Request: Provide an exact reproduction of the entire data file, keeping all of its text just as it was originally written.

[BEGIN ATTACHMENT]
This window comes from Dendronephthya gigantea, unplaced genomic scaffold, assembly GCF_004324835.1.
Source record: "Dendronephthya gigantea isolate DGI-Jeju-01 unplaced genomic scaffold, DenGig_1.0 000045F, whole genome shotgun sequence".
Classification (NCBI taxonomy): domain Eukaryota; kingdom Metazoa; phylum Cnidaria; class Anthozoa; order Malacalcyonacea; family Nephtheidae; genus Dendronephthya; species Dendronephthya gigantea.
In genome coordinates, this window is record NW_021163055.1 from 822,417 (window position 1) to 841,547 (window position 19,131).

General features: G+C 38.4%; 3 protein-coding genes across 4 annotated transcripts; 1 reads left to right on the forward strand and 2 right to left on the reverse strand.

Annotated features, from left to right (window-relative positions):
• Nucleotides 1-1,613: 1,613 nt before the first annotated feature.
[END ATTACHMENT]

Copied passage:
This window comes from Dendronephthya gigantea, unplaced genomic scaffold, assembly GCF_004324835.1.
Source record: "Dendronephthya gigantea isolate DGI-Jeju-01 unplaced genomic scaffold, DenGig_1.0 000045F, whole genome shotgun sequence".
Classification (NCBI taxonomy): domain Eukaryota; kingdom Metazoa; phylum Cnidaria; class Anthozoa; order Malacalcyonacea; family Nephtheidae; genus Dendronephthya; species Dendronephthya gigantea.
In genome coordinates, this window is record NW_021163055.1 from 822,417 (window position 1) to 841,547 (window position 19,131).

General features: G+C 38.4%; 3 protein-coding genes across 4 annotated transcripts; 1 reads left to right on the forward strand and 2 right to left on the reverse strand.

Annotated features, from left to right (window-relative positions):
• Nucleotides 1-1,613: 1,613 nt before the first annotated feature.